House Ways and Means Subcommittee Chair proposes 31-percent cut in benefits.
In December, House Ways and Means Social Security Subcommittee Chairman Sam Johnson introduced a bill to “save” Social Security. The problem is that he accomplishes this goal through a dramatic cut in benefits. As shown in Figure 1, Social Security costs at the end of the 75-year projection period would be 31 percent lower than under current law.
This 31-percent cut is the result of three major changes:
- raising the Full Retirement Age – currently rising from 66 to 67 – to 69;
- dramatically reducing benefits for above-average earners; and
- eliminating the cost-of-living adjustment (COLA) for individuals with income in excess of $85,000 ($170,000 for married couples) and using a chain-weighted index for those below.
The best way to gauge the impact of these three changes is to examine the ratio of proposed to current benefits at different points in the earnings scale. Because the impact of eliminating the COLA increases over the retirement span, it is helpful to look at individuals at age 85. As Figure 2 below indicates, low earners are basically held harmless, while medium-earner benefits are cut to 77 percent of those provided under current law, higher earners to 40 percent, and maximum earners to 34 percent.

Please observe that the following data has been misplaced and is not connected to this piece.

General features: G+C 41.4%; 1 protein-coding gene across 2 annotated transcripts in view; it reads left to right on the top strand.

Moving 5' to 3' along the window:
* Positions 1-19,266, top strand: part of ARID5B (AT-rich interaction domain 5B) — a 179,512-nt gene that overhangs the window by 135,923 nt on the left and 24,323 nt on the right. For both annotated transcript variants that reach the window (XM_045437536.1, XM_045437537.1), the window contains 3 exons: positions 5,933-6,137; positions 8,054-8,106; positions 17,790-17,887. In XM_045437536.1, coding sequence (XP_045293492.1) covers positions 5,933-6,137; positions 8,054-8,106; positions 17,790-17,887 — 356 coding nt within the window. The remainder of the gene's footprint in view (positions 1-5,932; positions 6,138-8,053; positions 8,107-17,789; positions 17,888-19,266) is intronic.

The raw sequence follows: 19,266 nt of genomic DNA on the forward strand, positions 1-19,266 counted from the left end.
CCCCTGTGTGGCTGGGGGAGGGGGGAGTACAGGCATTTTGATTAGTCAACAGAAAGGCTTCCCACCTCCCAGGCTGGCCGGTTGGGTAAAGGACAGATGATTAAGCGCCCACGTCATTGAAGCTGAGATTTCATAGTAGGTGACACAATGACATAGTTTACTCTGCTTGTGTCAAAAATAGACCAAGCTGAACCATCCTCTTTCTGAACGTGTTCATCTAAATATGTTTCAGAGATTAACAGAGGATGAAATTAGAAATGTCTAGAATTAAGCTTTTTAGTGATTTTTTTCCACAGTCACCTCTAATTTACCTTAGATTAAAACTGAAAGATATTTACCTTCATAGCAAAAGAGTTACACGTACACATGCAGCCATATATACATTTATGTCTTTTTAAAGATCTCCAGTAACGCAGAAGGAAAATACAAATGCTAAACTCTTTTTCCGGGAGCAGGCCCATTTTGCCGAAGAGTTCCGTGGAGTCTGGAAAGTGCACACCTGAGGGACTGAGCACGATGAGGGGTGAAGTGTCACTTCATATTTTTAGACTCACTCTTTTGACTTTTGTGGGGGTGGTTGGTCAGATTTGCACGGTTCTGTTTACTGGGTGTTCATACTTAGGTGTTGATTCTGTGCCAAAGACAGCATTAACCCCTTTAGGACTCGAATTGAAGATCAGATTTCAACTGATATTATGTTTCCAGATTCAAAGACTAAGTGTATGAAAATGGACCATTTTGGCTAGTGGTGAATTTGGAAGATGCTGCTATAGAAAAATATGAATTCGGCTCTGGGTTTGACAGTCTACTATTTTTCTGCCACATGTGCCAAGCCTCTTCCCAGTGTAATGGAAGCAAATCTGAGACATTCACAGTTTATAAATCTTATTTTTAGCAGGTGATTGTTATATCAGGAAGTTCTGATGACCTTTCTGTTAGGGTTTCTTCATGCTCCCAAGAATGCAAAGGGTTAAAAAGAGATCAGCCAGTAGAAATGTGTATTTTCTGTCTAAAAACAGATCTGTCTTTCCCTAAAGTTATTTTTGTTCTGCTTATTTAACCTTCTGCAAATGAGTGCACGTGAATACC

At first glance, one might conclude that’s a fine outcome – cut the benefits of the well paid and preserve the benefits of the low paid. But look closely at the earnings associated with the categories of well paid. The medium worker, who sees benefits drop to 77 percent of current law, earned $49,121 in 2016 and the “high” earner, who sees benefits drop to 40 percent of current law, earned $78,594. These are not rich people.
Moreover, changes to Social Security need to be made in the context of the entire retirement income system. Many households are likely to retire with little other than Social Security benefits, since at any moment in time less than half the private sector workforce participates in an employer-sponsored retirement plan. And among those lucky enough to have a 401(k) plan, balances are modest. The 2013 Survey of Consumer Finances, the latest comprehensive data available, shows that median 401(k)/IRA holdings of working households with a 401(k) approaching retirement (age 55-64) was $111,000.
Policymakers do need to address Social Security’s long-run deficit, but a proposal that consists only of benefit cuts does not merit serious consideration.